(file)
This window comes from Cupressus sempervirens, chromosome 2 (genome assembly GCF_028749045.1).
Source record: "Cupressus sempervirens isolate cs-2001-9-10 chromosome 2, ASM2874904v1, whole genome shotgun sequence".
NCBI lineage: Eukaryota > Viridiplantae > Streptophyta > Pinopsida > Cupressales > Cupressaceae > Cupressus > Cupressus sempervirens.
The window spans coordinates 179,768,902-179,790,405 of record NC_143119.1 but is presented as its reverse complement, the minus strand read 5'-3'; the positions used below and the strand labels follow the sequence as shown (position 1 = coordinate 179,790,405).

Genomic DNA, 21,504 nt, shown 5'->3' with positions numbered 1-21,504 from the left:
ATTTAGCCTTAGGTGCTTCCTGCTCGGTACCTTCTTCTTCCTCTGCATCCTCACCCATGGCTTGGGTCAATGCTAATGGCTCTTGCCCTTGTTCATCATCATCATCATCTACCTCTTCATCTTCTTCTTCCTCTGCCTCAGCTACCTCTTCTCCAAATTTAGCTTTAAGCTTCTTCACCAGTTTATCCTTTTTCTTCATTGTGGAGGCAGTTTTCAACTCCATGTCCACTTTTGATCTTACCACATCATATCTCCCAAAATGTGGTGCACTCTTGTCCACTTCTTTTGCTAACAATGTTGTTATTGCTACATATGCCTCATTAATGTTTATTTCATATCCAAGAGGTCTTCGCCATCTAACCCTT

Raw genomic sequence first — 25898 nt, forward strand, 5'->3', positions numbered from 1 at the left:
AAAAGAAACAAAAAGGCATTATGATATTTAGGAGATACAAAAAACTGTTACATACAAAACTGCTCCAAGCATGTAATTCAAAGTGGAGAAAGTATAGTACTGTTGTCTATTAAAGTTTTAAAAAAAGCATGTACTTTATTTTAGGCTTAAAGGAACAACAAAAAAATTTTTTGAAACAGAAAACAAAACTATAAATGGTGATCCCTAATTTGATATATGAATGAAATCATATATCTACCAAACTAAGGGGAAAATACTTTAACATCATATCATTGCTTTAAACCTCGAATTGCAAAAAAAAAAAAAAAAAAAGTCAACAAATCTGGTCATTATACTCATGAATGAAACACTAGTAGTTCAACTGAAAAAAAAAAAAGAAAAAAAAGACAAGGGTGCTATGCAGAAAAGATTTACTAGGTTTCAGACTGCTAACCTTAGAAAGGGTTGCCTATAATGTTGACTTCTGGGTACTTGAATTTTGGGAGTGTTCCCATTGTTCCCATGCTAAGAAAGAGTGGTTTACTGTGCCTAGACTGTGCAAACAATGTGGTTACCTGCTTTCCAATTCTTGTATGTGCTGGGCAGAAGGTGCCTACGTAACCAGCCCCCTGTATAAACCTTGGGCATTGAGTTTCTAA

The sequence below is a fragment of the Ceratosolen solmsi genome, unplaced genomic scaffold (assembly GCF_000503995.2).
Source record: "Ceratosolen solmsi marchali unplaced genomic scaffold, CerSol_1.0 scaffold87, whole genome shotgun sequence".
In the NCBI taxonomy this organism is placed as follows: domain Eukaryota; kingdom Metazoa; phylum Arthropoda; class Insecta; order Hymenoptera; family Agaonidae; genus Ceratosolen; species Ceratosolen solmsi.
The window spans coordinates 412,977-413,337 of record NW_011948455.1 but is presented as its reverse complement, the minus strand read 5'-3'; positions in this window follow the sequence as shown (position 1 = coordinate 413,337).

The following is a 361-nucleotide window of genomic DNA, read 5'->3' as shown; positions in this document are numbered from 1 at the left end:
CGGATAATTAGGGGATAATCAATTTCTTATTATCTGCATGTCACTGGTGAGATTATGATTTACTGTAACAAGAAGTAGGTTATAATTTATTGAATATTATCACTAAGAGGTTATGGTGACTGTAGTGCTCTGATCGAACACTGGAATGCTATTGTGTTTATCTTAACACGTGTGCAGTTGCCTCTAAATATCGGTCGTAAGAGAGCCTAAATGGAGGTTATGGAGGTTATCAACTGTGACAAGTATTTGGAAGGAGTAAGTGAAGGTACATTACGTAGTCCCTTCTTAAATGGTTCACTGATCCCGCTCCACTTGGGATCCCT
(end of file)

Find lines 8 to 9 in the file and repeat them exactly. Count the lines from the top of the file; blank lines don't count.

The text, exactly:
AAAAGAAACAAAAAGGCATTATGATATTTAGGAGATACAAAAAACTGTTACATACAAAACTGCTCCAAGCATGTAATTCAAAGTGGAGAAAGTATAGTACTGTTGTCTATTAAAGTTTTAAAAAAAGCATGTACTTTATTTTAGGCTTAAAGGAACAACAAAAAAATTTTTTGAAACAGAAAACAAAACTATAAATGGTGATCCCTAATTTGATATATGAATGAAATCATATATCTACCAAACTAAGGGGAAAATACTTTAACATCATATCATTGCTTTAAACCTCGAATTGCAAAAAAAAAAAAAAAAAAAGTCAACAAATCTGGTCATTATACTCATGAATGAAACACTAGTAGTTCAACTGAAAAAAAAAAAAGAAAAAAAAGACAAGGGTGCTATGCAGAAAAGATTTACTAGGTTTCAGACTGCTAACCTTAGAAAGGGTTGCCTATAATGTTGACTTCTGGGTACTTGAATTTTGGGAGTGTTCCCATTGTTCCCATGCTAAGAAAGAGTGGTTTACTGTGCCTAGACTGTGCAAACAATGTGGTTACCTGCTTTCCAATTCTTGTATGTGCTGGGCAGAAGGTGCCTACGTAACCAGCCCCCTGTATAAACCTTGGGCATTGAGTTTCTAA

The sequence below is a fragment of the Ceratosolen solmsi genome, unplaced genomic scaffold (assembly GCF_000503995.2).